Social bookmarking service Twine attracted a lot of attention as an early poster boy for semantic technology, which it uses to help serve you links customized to your interests. But in addition to delivering smarter bookmarks, Twine just unveiled a better interface for exploring that content.
Rather than showing you the normal list of bookmarks that you see on Twine and other content-sharing sites like Digg, the service now offers a “visualization” option, which allows you to scroll through one headline at a time (see the video below), at a speed that’s much faster than scrolling up-and-down the page. Some have compared the interface to Cover Flow, the iTunes interface that lets you scroll through album and movie covers, though it also reminded me of Cooliris, which lets you scroll through a 3D wall to explore different media, including news articles. Twine’s visualization is more stripped-down than Cooliris’, showing only one article at a time — but that approach may work better for Twine, since it’s emphasizing text (specifically titles and headlines) rather than images or videos.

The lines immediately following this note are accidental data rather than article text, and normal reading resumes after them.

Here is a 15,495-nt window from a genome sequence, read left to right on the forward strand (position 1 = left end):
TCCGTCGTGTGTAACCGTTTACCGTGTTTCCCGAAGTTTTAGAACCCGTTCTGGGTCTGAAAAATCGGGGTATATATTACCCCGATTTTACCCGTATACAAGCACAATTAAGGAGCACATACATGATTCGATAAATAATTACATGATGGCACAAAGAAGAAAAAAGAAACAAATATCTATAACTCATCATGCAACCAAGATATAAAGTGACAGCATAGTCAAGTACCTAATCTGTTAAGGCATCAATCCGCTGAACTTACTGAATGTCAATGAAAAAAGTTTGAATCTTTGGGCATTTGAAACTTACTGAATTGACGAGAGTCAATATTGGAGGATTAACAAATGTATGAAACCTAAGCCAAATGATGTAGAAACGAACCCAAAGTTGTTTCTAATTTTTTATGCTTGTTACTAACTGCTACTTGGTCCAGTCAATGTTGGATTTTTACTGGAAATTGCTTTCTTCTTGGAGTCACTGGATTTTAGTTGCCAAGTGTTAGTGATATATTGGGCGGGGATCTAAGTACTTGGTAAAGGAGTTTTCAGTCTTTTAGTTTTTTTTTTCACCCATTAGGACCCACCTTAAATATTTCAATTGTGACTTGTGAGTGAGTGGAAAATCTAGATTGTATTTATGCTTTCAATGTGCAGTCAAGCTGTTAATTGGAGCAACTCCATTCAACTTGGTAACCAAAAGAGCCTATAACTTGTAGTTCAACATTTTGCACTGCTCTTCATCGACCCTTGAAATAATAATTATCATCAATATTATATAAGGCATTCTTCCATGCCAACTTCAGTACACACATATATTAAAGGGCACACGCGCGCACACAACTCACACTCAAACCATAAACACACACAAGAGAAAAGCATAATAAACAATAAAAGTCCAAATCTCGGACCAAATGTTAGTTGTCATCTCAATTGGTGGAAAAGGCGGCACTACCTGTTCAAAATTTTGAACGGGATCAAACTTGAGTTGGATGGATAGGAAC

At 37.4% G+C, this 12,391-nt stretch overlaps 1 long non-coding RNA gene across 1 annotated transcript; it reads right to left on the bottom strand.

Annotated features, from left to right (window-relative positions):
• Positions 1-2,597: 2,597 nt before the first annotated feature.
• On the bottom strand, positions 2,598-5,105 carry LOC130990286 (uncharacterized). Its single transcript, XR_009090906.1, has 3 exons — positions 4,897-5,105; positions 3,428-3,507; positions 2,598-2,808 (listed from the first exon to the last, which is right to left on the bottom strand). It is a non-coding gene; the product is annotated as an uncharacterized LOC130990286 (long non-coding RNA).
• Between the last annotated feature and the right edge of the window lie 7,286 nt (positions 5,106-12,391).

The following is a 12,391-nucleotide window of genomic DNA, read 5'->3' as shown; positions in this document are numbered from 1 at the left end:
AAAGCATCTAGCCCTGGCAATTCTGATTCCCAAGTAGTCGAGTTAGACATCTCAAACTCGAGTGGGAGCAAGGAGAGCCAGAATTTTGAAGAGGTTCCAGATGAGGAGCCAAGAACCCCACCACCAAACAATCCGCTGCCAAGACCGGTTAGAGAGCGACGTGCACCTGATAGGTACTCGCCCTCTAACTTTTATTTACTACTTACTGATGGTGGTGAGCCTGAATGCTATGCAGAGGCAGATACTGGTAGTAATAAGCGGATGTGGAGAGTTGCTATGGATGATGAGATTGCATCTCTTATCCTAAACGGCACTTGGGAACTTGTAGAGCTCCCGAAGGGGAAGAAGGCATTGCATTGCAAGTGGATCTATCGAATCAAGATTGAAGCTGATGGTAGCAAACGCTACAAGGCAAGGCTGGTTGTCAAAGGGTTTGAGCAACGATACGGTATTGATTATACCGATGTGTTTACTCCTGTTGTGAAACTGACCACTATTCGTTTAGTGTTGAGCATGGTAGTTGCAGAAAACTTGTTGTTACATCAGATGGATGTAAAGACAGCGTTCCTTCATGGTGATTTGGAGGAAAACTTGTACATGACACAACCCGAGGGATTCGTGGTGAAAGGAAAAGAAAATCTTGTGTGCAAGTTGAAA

The service was developed by a San Francisco company called Radar Networks, which had raised a total of $18 million from Velocity Interactive Group, Draper Fisher Jurvetson, Leapfrog Ventures, and Vulcan Capital. When we last covered Twine, it seemed to be growing “explosively”. Traffic continued to rise for several months, according to data from Compete, but finally started to level off in May at just under 2 million monthly unique visitors.